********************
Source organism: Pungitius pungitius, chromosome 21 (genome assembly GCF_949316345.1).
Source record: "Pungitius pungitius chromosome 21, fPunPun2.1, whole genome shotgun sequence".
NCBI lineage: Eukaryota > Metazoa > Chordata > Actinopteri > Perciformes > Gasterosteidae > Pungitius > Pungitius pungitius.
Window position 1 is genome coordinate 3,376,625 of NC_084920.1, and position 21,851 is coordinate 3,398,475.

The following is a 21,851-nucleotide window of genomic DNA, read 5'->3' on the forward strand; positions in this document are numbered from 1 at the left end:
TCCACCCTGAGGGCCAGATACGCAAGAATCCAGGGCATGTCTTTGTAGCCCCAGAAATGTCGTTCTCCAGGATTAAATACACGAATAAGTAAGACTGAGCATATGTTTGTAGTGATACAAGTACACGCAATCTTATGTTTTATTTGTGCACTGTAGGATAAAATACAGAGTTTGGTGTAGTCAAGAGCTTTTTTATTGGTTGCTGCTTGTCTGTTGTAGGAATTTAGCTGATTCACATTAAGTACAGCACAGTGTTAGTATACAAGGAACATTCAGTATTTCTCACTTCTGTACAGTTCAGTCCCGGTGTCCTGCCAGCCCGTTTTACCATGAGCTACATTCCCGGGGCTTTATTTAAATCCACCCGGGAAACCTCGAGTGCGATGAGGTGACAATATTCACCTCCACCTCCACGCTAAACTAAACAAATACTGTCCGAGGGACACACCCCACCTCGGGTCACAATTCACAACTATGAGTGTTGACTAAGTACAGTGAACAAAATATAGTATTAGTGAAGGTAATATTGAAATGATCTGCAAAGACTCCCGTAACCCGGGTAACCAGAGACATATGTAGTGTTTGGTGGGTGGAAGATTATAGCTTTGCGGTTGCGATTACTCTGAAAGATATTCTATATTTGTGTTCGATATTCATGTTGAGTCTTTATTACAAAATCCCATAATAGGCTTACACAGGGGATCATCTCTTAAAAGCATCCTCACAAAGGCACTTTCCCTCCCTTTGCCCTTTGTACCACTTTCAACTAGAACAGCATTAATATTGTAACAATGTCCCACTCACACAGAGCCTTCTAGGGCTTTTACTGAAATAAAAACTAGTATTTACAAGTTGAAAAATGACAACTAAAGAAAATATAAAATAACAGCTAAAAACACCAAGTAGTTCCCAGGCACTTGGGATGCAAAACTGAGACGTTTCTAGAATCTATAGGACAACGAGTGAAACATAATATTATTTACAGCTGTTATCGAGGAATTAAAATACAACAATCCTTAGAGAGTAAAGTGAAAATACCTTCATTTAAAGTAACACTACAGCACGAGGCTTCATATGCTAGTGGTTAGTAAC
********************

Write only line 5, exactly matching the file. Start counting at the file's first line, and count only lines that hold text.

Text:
The following is a 21,851-nucleotide window of genomic DNA, read 5'->3' on the forward strand; positions in this document are numbered from 1 at the left end: